IIRC the original anti-crash function refused to go anywhere near the ground if it didn't have good height data on approach. It used a laser altimeter which didn't work in the rain. This made landing in Wales tricky.
The result was that the drone sat there sulking 300ft up until it ran out of fuel and crashed - so the avoid the ground feature was regularly turned off.
...with this drone straight away - it uses a wankel engine. These type of engines have two well documented issues.
Firstly tip seal wear, this has been a problem for these engines since day one and has never been completely overcome - hence these engines have never been in mainstream use (I know Mazda tried). Bad cases of failure can cause the engine to loose power or even completely stop.
Secondly, these engines are inherently fuel-inefficient, it's consequence of their design and there in nothing that can be done about it.
The good thing about these engines is they are compact and relatively low vibration - but so are gas turbines.
Ah, West Wales Airport at Aberporth. ICAO designation EGFA.
Except it's not really at Aberporth, it's at Blaenannerch.
But it's used by Qinetiq for drone flights, and Qinetiq are at what used to be (and still partially is) MoD Aberporth.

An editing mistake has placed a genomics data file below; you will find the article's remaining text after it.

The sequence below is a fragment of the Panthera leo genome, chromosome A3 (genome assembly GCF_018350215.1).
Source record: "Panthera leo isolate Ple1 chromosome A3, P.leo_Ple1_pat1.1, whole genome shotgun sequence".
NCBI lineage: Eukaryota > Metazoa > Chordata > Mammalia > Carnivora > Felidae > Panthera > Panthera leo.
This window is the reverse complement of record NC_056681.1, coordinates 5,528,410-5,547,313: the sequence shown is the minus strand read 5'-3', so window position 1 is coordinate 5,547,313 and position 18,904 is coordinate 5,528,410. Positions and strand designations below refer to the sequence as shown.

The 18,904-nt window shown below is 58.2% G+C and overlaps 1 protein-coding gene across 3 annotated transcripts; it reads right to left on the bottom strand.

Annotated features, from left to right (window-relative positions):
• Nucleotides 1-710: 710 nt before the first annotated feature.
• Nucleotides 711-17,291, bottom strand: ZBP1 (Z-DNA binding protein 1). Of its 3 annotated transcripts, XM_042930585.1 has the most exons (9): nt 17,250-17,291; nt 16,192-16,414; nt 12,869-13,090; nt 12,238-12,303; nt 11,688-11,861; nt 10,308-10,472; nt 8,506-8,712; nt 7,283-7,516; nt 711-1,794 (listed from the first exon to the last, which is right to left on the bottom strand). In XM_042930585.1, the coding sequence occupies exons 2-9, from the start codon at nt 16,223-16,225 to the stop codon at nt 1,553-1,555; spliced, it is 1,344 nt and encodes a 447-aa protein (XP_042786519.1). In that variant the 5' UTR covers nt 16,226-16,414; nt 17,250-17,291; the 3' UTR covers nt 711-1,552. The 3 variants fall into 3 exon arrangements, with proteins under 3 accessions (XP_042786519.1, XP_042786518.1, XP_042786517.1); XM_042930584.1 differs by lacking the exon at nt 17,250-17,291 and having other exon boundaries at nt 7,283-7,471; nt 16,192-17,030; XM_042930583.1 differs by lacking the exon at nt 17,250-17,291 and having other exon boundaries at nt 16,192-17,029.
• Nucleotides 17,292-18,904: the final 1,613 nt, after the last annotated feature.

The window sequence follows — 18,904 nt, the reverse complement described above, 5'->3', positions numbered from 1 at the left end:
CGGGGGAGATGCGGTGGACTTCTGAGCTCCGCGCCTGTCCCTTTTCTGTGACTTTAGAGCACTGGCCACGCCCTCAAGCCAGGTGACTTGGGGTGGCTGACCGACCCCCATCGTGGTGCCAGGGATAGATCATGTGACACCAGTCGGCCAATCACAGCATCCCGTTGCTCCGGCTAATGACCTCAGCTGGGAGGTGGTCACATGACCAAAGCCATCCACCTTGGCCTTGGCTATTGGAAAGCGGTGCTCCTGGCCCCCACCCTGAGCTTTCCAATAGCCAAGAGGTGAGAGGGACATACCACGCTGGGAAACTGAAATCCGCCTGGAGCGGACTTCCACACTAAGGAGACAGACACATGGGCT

Except MoD Aberporth isn't at Aberporth, it's at Parcllyn (if you're English, you probably don't know how to pronounce that Welsh double-l).
Anyway, West Wales White Elephant used to be an MoD airstrip. A very short one. But like much MoD stuff, it was sold off by Thatcher.
So the new owner/operator of WWA/WWWE/EGFA conceived of a scheme to suck vast quantities of grants from the EU teat.
Part of that scheme required extending the runway (which happened).
Extending the runway involved diverting a chunk of A487 (that happened) and rerouting the minor road from the A487 to the "airport" (which happened).
That minor road passed right by the end of the existing short runway so had a warning sign and traffic lights "Give way to low flying aircraft." Gone, but not forgotten.
And the justification for all this sucking at the EU teat was that the increased air traffic would justify building a big hotel nearby (with a large injection of EU money), to deal with all the visitors coming to the new prestigious "airport." Which didn't happen. No new hotel, several years on.
Not many additional flights, either. Just drones. But at least they have a long runway now. And if the hotel ever gets build, they'll be able to park the drones in it, because there will be bugger-all humans staying in it.
"Can we have an extra 0.5 bill for feature x? it's really cool!"
"We're a billion over budget already, and we haven't even recarpeted the Colonel's office for at least 6 months"
"OK, switch that one off, we'll make it back in replacing lost aircraft."